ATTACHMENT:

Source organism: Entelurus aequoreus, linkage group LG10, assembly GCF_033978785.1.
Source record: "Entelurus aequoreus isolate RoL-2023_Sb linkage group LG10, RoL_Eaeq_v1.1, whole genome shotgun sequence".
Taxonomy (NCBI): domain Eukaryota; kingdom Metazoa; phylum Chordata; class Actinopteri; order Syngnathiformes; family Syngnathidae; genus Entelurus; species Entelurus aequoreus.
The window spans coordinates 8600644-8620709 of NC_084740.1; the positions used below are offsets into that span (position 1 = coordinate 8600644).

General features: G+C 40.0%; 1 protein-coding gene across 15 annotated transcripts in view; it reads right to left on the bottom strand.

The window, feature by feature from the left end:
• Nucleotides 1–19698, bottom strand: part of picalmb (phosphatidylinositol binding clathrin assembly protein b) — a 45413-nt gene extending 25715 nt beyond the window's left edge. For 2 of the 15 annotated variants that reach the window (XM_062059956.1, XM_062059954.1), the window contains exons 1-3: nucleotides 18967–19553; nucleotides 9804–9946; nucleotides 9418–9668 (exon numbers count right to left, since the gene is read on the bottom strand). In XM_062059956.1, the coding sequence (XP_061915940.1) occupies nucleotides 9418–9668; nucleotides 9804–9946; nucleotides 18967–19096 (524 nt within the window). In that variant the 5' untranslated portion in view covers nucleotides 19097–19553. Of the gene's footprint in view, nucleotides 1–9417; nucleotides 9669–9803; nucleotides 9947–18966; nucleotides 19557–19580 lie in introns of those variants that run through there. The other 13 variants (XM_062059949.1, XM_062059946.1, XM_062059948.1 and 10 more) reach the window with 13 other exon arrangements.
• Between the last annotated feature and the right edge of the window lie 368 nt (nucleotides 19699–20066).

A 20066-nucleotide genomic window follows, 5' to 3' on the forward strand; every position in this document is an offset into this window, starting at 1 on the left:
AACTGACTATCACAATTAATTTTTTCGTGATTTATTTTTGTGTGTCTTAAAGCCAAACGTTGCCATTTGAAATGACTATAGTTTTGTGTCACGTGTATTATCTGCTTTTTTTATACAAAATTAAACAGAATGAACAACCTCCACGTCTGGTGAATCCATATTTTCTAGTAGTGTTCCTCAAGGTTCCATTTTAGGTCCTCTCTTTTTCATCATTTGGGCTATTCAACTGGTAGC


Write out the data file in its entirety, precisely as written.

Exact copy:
Source organism: Entelurus aequoreus, linkage group LG10, assembly GCF_033978785.1.
Source record: "Entelurus aequoreus isolate RoL-2023_Sb linkage group LG10, RoL_Eaeq_v1.1, whole genome shotgun sequence".
Taxonomy (NCBI): domain Eukaryota; kingdom Metazoa; phylum Chordata; class Actinopteri; order Syngnathiformes; family Syngnathidae; genus Entelurus; species Entelurus aequoreus.
The window spans coordinates 8600644-8620709 of NC_084740.1; the positions used below are offsets into that span (position 1 = coordinate 8600644).

General features: G+C 40.0%; 1 protein-coding gene across 15 annotated transcripts in view; it reads right to left on the bottom strand.

The window, feature by feature from the left end:
• Nucleotides 1–19698, bottom strand: part of picalmb (phosphatidylinositol binding clathrin assembly protein b) — a 45413-nt gene extending 25715 nt beyond the window's left edge. For 2 of the 15 annotated variants that reach the window (XM_062059956.1, XM_062059954.1), the window contains exons 1-3: nucleotides 18967–19553; nucleotides 9804–9946; nucleotides 9418–9668 (exon numbers count right to left, since the gene is read on the bottom strand). In XM_062059956.1, the coding sequence (XP_061915940.1) occupies nucleotides 9418–9668; nucleotides 9804–9946; nucleotides 18967–19096 (524 nt within the window). In that variant the 5' untranslated portion in view covers nucleotides 19097–19553. Of the gene's footprint in view, nucleotides 1–9417; nucleotides 9669–9803; nucleotides 9947–18966; nucleotides 19557–19580 lie in introns of those variants that run through there. The other 13 variants (XM_062059949.1, XM_062059946.1, XM_062059948.1 and 10 more) reach the window with 13 other exon arrangements.
• Between the last annotated feature and the right edge of the window lie 368 nt (nucleotides 19699–20066).

A 20066-nucleotide genomic window follows, 5' to 3' on the forward strand; every position in this document is an offset into this window, starting at 1 on the left:
AACTGACTATCACAATTAATTTTTTCGTGATTTATTTTTGTGTGTCTTAAAGCCAAACGTTGCCATTTGAAATGACTATAGTTTTGTGTCACGTGTATTATCTGCTTTTTTTATACAAAATTAAACAGAATGAACAACCTCCACGTCTGGTGAATCCATATTTTCTAGTAGTGTTCCTCAAGGTTCCATTTTAGGTCCTCTCTTTTTCATCATTTGGGCTATTCAACTGGTAGC